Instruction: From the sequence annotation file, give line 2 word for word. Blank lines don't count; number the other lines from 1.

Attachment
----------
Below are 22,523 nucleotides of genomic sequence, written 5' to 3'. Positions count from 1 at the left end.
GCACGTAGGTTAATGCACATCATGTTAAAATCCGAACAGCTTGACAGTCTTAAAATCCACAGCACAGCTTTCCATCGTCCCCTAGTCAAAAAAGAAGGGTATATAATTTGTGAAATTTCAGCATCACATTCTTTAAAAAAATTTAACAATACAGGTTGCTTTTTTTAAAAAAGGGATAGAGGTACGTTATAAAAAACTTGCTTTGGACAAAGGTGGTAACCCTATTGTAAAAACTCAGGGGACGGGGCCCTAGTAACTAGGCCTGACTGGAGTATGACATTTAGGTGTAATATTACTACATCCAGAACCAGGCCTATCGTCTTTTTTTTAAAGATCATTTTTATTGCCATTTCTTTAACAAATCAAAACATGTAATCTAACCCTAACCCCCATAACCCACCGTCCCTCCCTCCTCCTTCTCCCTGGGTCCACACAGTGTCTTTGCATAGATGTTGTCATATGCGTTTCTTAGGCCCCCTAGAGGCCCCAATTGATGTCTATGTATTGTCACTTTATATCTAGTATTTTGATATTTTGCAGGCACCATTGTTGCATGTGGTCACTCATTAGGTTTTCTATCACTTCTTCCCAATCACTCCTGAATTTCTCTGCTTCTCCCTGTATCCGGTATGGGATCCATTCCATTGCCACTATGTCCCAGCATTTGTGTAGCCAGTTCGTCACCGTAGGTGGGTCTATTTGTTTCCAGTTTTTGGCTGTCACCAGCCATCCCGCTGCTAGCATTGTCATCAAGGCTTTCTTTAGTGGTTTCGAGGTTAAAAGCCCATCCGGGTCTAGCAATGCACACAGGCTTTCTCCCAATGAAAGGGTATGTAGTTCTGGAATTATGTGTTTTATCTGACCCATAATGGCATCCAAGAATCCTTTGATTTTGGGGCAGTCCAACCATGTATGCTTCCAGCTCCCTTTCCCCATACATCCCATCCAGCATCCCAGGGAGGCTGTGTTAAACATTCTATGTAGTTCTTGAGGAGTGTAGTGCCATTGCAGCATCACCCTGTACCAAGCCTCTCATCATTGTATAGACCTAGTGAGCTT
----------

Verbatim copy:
GCACGTAGGTTAATGCACATCATGTTAAAATCCGAACAGCTTGACAGTCTTAAAATCCACAGCACAGCTTTCCATCGTCCCCTAGTCAAAAAAGAAGGGTATATAATTTGTGAAATTTCAGCATCACATTCTTTAAAAAAATTTAACAATACAGGTTGCTTTTTTTAAAAAAGGGATAGAGGTACGTTATAAAAAACTTGCTTTGGACAAAGGTGGTAACCCTATTGTAAAAACTCAGGGGACGGGGCCCTAGTAACTAGGCCTGACTGGAGTATGACATTTAGGTGTAATATTACTACATCCAGAACCAGGCCTATCGTCTTTTTTTTAAAGATCATTTTTATTGCCATTTCTTTAACAAATCAAAACATGTAATCTAACCCTAACCCCCATAACCCACCGTCCCTCCCTCCTCCTTCTCCCTGGGTCCACACAGTGTCTTTGCATAGATGTTGTCATATGCGTTTCTTAGGCCCCCTAGAGGCCCCAATTGATGTCTATGTATTGTCACTTTATATCTAGTATTTTGATATTTTGCAGGCACCATTGTTGCATGTGGTCACTCATTAGGTTTTCTATCACTTCTTCCCAATCACTCCTGAATTTCTCTGCTTCTCCCTGTATCCGGTATGGGATCCATTCCATTGCCACTATGTCCCAGCATTTGTGTAGCCAGTTCGTCACCGTAGGTGGGTCTATTTGTTTCCAGTTTTTGGCTGTCACCAGCCATCCCGCTGCTAGCATTGTCATCAAGGCTTTCTTTAGTGGTTTCGAGGTTAAAAGCCCATCCGGGTCTAGCAATGCACACAGGCTTTCTCCCAATGAAAGGGTATGTAGTTCTGGAATTATGTGTTTTATCTGACCCATAATGGCATCCAAGAATCCTTTGATTTTGGGGCAGTCCAACCATGTATGCTTCCAGCTCCCTTTCCCCATACATCCCATCCAGCATCCCAGGGAGGCTGTGTTAAACATTCTATGTAGTTCTTGAGGAGTGTAGTGCCATTGCAGCATCACCCTGTACCAAGCCTCTCATCATTGTATAGACCTAGTGAGCTT